They are challenging us to inspire and motivate them, and I for one want to accept that challenge. Let’s teach above the test for the foreseeable future…because they deserve that type of instruction, and because they’ll need it to succeed right now, and in the years to come.

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  • Juliana Cavalieri says:

    Recently I took a course in coursera that talked about education in the 21st century. After this, I even presented a lecture in a Google Summit that talked exactly about this generation and gave teachers some hints (apps, and lessons) that could help them in their classes. But I gues that what makes the task of planning lessons for these students is the lack of empathy we feel. And it is not because we don’t want, it is just because we can’t. We have no idea how is like to be part of this generation because we are not! It is challenging to wear their shoes and understand they work in a completely different way… Challenging, did not say impossible!
    Great article, as always!

    • AJ Juliani says:

      Thanks for sharing Juliana. I love how open you are about the fact that “we have no idea how it is like to be a part of this generation” – and you are spot on. We don’t. Let’s take this challenge together!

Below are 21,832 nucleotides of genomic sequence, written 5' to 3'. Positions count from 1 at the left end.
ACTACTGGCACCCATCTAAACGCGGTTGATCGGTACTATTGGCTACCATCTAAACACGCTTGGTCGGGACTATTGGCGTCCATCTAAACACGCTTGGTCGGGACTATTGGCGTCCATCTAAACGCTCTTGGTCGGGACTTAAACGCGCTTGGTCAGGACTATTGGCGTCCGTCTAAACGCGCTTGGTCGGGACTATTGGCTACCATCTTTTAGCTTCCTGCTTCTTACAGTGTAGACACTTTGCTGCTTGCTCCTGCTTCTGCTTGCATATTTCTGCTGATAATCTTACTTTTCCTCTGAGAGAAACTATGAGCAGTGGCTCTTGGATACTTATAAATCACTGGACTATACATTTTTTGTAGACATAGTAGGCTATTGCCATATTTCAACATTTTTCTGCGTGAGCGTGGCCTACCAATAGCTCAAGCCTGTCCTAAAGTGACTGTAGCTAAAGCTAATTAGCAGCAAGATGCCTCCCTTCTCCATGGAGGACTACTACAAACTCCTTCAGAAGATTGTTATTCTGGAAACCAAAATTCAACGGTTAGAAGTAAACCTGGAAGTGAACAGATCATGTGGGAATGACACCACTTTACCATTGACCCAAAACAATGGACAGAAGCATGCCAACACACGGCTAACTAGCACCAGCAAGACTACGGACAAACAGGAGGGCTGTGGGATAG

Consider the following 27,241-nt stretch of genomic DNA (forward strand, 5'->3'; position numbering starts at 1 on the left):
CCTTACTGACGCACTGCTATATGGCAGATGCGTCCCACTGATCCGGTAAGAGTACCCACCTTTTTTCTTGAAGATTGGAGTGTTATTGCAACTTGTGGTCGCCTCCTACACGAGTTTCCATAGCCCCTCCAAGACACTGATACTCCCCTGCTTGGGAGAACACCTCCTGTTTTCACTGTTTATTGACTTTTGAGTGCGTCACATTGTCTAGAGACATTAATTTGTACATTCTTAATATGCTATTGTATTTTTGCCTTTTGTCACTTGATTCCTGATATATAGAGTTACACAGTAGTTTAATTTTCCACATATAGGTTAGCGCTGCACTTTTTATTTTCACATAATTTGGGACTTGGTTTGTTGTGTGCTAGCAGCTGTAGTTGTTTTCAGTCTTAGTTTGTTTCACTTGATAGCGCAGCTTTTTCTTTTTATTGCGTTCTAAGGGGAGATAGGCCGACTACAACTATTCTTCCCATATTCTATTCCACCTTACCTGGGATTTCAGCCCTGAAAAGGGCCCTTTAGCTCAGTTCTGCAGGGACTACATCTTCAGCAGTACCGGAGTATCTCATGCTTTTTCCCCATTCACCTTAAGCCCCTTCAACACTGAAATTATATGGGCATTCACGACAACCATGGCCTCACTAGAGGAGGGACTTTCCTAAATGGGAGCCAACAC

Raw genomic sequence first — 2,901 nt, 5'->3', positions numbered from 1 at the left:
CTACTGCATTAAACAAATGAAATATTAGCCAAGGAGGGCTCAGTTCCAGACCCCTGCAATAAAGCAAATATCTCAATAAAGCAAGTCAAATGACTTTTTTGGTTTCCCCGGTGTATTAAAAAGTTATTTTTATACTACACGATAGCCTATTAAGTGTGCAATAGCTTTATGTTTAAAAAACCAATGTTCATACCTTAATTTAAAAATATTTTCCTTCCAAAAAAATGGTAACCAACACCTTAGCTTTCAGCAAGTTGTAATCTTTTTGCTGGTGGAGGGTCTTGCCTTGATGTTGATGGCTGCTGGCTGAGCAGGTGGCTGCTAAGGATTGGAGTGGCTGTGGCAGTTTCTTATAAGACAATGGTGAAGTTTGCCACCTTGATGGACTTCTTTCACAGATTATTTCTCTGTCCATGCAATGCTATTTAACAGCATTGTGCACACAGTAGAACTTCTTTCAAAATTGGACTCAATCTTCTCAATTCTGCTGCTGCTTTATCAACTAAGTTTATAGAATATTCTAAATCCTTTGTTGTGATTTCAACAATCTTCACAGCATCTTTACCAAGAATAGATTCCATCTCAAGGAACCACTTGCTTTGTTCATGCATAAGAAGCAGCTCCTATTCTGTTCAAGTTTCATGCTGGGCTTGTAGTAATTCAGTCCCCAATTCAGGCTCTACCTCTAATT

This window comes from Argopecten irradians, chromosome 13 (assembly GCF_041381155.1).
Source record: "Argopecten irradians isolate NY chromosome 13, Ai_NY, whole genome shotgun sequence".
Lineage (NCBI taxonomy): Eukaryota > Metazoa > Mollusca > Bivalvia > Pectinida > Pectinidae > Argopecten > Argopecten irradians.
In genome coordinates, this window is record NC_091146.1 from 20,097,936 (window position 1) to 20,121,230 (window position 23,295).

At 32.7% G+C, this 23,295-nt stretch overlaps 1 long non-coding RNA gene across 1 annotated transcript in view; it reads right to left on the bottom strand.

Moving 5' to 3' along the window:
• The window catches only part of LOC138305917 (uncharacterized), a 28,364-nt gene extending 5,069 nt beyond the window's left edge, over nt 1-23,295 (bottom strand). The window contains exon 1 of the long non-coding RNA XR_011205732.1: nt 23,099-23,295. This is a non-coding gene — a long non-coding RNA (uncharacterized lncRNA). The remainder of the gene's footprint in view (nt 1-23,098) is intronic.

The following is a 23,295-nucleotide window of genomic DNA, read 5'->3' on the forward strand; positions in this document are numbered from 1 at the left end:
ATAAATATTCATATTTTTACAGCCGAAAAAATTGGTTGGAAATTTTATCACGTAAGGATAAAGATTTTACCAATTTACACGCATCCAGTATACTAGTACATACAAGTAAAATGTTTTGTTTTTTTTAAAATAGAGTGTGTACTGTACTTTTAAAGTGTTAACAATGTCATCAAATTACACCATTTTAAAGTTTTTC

• […] How to Teach the “On Demand” Generation – A.J. Juliani […]

  • Randy says:

    “On demand” has provided all of us, including our children, with greater opertunities for personalization throughout all aspects of life. Unfortunately, K12 hasn’t fully realized the power of this change. What if we had more conversations with our students about how they personalize their world? What if we approached those conversations with a growth mindset about changing our practice? The ideas in your post provide a great starting point for that conversation.

  • […] of the growing technological trends in education is what I call On Demand Education. It’s the ability for students to learn at any time, from anywhere. This, again, is great. […]